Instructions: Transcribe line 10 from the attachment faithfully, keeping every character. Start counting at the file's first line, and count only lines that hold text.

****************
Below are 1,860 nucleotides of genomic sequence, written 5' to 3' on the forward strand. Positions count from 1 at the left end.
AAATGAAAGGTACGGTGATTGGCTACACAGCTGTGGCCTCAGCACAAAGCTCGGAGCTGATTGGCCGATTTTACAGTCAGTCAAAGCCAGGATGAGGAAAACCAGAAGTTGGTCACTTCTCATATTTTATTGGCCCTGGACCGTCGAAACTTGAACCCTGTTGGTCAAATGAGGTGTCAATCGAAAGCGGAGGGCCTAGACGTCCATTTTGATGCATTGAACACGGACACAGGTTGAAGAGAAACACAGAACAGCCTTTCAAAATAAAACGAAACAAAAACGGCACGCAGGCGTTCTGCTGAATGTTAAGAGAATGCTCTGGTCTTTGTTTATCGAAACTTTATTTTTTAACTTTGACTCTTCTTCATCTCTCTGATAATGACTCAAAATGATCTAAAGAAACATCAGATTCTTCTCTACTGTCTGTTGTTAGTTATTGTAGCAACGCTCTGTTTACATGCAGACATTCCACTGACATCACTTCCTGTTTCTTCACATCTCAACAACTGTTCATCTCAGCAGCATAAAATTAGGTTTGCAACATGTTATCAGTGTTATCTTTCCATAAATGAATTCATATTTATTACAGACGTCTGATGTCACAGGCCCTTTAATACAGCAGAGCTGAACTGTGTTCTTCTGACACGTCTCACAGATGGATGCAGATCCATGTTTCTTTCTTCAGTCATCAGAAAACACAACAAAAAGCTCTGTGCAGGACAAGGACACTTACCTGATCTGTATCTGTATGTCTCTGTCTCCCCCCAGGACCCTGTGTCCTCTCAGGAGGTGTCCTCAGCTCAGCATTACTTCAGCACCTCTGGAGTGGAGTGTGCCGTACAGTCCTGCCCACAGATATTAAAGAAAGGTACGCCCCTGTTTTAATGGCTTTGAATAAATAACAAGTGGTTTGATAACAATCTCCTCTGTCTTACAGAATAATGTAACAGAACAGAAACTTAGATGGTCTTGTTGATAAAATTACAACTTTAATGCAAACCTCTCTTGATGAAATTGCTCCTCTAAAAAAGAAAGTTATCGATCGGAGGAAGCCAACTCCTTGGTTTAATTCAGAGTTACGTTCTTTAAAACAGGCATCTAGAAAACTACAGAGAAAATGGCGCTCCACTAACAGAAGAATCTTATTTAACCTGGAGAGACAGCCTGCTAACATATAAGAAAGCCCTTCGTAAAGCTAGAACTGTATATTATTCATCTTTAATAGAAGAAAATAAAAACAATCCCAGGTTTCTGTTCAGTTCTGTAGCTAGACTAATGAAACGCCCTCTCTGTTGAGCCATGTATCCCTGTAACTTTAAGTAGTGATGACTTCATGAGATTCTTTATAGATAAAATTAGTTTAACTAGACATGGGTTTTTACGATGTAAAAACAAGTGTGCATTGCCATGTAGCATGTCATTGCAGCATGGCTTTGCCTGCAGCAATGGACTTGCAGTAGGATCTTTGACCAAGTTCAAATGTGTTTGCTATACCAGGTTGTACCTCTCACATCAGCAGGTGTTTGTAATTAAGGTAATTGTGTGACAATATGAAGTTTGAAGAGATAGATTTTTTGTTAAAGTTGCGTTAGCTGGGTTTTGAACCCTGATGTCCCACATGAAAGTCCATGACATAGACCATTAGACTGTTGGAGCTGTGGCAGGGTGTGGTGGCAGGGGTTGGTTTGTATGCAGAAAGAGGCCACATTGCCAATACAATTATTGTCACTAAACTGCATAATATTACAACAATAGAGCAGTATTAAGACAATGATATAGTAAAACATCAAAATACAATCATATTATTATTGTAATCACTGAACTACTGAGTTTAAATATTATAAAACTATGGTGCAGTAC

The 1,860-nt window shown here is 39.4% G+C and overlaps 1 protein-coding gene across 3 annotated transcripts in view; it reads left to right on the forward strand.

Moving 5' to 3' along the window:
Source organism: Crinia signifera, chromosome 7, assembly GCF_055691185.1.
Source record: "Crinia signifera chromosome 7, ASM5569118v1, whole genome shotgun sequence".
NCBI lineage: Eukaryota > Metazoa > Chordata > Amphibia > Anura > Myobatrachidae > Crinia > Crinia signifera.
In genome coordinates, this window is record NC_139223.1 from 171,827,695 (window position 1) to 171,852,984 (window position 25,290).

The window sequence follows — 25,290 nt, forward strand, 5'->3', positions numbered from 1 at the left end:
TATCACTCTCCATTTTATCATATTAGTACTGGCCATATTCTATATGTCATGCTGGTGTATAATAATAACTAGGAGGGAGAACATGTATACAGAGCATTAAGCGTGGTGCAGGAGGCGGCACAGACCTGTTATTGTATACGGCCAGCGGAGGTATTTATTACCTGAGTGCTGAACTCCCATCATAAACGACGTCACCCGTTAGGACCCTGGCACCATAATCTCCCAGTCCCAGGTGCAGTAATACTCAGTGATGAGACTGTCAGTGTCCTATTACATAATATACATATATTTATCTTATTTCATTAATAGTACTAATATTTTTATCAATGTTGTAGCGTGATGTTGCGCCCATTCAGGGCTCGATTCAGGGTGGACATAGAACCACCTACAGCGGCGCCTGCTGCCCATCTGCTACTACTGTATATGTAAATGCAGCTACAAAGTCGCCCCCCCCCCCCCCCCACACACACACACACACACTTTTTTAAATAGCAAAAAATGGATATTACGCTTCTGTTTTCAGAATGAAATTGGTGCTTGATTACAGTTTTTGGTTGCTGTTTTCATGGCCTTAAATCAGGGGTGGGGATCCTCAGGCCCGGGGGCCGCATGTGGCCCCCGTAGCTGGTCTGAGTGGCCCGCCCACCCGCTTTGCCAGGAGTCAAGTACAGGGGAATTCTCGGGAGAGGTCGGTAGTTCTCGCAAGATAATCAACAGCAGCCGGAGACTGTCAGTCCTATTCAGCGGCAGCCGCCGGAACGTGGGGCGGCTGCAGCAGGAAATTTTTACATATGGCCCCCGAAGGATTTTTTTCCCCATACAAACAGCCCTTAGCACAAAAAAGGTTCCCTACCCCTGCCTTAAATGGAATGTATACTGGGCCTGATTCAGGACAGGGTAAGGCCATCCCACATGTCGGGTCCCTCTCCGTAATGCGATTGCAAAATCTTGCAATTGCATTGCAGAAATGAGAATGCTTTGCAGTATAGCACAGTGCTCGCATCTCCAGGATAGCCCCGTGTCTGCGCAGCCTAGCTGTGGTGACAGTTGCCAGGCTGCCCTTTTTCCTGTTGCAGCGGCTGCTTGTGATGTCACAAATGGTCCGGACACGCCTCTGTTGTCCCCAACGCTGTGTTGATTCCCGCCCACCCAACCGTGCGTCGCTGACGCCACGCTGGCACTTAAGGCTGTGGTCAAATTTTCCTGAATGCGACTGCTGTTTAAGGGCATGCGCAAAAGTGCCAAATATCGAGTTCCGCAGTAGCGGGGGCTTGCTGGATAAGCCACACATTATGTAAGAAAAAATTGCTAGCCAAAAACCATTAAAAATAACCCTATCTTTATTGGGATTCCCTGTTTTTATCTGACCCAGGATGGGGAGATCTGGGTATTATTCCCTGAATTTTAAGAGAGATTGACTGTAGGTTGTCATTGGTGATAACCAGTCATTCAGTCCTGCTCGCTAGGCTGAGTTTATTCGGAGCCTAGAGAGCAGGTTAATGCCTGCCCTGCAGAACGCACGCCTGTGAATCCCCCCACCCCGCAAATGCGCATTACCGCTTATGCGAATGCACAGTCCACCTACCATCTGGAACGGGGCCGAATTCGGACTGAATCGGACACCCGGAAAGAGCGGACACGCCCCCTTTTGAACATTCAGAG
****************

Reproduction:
TATCACTCTCCATTTTATCATATTAGTACTGGCCATATTCTATATGTCATGCTGGTGTATAATAATAACTAGGAGGGAGAACATGTATACAGAGCATTAAGCGTGGTGCAGGAGGCGGCACAGACCTGTTATTGTATACGGCCAGCGGAGGTATTTATTACCTGAGTGCTGAACTCCCATCATAAACGACGTCACCCGTTAGGACCCTGGCACCATAATCTCCCAGTCCCAGGTGCAGTAATACTCAGTGATGAGACTGTCAGTGTCCTATTACATAATATACATATATTTATCTTATTTCATTAATAGTACTAATATTTTTATCAATGTTGTAGCGTGATGTTGCGCCCATTCAGGGCTCGATTCAGGGTGGACATAGAACCACCTACAGCGGCGCCTGCTGCCCATCTGCTACTACTGTATATGTAAATGCAGCTACAAAGTCGCCCCCCCCCCCCCCCCACACACACACACACACACTTTTTTAAATAGCAAAAAATGGATATTACGCTTCTGTTTTCAGAATGAAATTGGTGCTTGATTACAGTTTTTGGTTGCTGTTTTCATGGCCTTAAATCAGGGGTGGGGATCCTCAGGCCCGGGGGCCGCATGTGGCCCCCGTAGCTGGTCTGAGTGGCCCGCCCACCCGCTTTGCCAGGAGTCAAGTACAGGGGAATTCTCGGGAGAGGTCGGTAGTTCTCGCAAGATAATCAACAGCAGCCGGAGACTGTCAGTCCTATTCAGCGGCAGCCGCCGGAACGTGGGGCGGCTGCAGCAGGAAATTTTTACATATGGCCCCCGAAGGATTTTTTTCCCCATACAAACAGCCCTTAGCACAAAAAAGGTTCCCTACCCCTGCCTTAAATGGAATGTATACTGGGCCTGATTCAGGACAGGGTAAGGCCATCCCACATGTCGGGTCCCTCTCCGTAATGCGATTGCAAAATCTTGCAATTGCATTGCAGAAATGAGAATGCTTTGCAGTATAGCACAGTGCTCGCATCTCCAGGATAGCCCCGTGTCTGCGCAGCCTAGCTGTGGTGACAGTTGCCAGGCTGCCCTTTTTCCTGTTGCAGCGGCTGCTTGTGATGTCACAAATGGTCCGGACACGCCTCTGTTGTCCCCAACGCTGTGTTGATTCCCGCCCACCCAACCGTGCGTCGCTGACGCCACGCTGGCACTTAAGGCTGTGGTCAAATTTTCCTGAATGCGACTGCTGTTTAAGGGCATGCGCAAAAGTGCCAAATATCGAGTTCCGCAGTAGCGGGGGCTTGCTGGATAAGCCACACATTATGTAAGAAAAAATTGCTAGCCAAAAACCATTAAAAATAACCCTATCTTTATTGGGATTCCCTGTTTTTATCTGACCCAGGATGGGGAGATCTGGGTATTATTCCCTGAATTTTAAGAGAGATTGACTGTAGGTTGTCATTGGTGATAACCAGTCATTCAGTCCTGCTCGCTAGGCTGAGTTTATTCGGAGCCTAGAGAGCAGGTTAATGCCTGCCCTGCAGAACGCACGCCTGTGAATCCCCCCACCCCGCAAATGCGCATTACCGCTTATGCGAATGCACAGTCCACCTACCATCTGGAACGGGGCCGAATTCGGACTGAATCGGACACCCGGAAAGAGCGGACACGCCCCCTTTTGAACATTCAGAG